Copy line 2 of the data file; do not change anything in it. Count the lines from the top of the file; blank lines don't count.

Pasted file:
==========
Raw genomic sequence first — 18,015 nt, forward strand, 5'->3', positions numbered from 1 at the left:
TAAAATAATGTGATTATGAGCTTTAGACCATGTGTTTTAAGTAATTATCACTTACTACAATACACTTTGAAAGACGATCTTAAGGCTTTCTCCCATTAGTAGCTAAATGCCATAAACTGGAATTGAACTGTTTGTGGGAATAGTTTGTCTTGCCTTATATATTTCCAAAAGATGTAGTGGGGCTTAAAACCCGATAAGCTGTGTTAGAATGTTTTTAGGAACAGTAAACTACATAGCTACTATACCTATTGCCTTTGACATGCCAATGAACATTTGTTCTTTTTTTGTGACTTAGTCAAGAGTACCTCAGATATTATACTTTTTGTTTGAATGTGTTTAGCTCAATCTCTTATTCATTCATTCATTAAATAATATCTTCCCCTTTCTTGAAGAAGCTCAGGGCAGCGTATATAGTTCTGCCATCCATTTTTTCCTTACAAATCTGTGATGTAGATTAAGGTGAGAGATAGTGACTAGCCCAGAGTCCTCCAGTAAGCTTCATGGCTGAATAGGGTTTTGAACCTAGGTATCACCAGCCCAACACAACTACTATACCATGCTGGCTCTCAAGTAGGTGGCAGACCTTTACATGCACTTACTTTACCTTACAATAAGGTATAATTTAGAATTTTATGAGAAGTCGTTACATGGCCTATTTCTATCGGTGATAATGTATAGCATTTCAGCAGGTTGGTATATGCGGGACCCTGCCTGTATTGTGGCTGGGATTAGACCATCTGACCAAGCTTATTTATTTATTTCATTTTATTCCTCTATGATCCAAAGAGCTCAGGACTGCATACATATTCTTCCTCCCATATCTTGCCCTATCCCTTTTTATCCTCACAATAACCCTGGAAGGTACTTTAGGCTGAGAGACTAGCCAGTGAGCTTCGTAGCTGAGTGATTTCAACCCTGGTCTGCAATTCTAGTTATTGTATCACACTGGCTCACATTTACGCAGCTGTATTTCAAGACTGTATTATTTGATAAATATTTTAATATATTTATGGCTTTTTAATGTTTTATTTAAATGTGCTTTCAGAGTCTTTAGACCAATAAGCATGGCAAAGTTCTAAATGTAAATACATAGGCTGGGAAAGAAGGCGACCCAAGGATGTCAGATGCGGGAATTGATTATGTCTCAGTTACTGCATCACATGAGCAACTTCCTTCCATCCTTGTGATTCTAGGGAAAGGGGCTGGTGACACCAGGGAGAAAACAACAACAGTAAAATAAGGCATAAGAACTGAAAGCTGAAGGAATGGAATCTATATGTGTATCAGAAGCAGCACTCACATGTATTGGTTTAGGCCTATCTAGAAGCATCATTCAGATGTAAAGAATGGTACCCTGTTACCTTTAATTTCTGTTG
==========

TAAAATAATGTGATTATGAGCTTTAGACCATGTGTTTTAAGTAATTATCACTTACTACAATACACTTTGAAAGACGATCTTAAGGCTTTCTCCCATTAGTAGCTAAATGCCATAAACTGGAATTGAACTGTTTGTGGGAATAGTTTGTCTTGCCTTATATATTTCCAAAAGATGTAGTGGGGCTTAAAACCCGATAAGCTGTGTTAGAATGTTTTTAGGAACAGTAAACTACATAGCTACTATACCTATTGCCTTTGACATGCCAATGAACATTTGTTCTTTTTTTGTGACTTAGTCAAGAGTACCTCAGATATTATACTTTTTGTTTGAATGTGTTTAGCTCAATCTCTTATTCATTCATTCATTAAATAATATCTTCCCCTTTCTTGAAGAAGCTCAGGGCAGCGTATATAGTTCTGCCATCCATTTTTTCCTTACAAATCTGTGATGTAGATTAAGGTGAGAGATAGTGACTAGCCCAGAGTCCTCCAGTAAGCTTCATGGCTGAATAGGGTTTTGAACCTAGGTATCACCAGCCCAACACAACTACTATACCATGCTGGCTCTCAAGTAGGTGGCAGACCTTTACATGCACTTACTTTACCTTACAATAAGGTATAATTTAGAATTTTATGAGAAGTCGTTACATGGCCTATTTCTATCGGTGATAATGTATAGCATTTCAGCAGGTTGGTATATGCGGGACCCTGCCTGTATTGTGGCTGGGATTAGACCATCTGACCAAGCTTATTTATTTATTTCATTTTATTCCTCTATGATCCAAAGAGCTCAGGACTGCATACATATTCTTCCTCCCATATCTTGCCCTATCCCTTTTTATCCTCACAATAACCCTGGAAGGTACTTTAGGCTGAGAGACTAGCCAGTGAGCTTCGTAGCTGAGTGATTTCAACCCTGGTCTGCAATTCTAGTTATTGTATCACACTGGCTCACATTTACGCAGCTGTATTTCAAGACTGTATTATTTGATAAATATTTTAATATATTTATGGCTTTTTAATGTTTTATTTAAATGTGCTTTCAGAGTCTTTAGACCAATAAGCATGGCAAAGTTCTAAATGTAAATACATAGGCTGGGAAAGAAGGCGACCCAAGGATGTCAGATGCGGGAATTGATTATGTCTCAGTTACTGCATCACATGAGCAACTTCCTTCCATCCTTGTGATTCTAGGGAAAGGGGCTGGTGACACCAGGGAGAAAACAACAACAGTAAAATAAGGCATAAGAACTGAAAGCTGAAGGAATGGAATCTATATGTGTATCAGAAGCAGCACTCACATGTATTGGTTTAGGCCTATCTAGAAGCATCATTCAGATGTAAAGAATGGTACCCTGTTACCTTTAATTTCTGTTG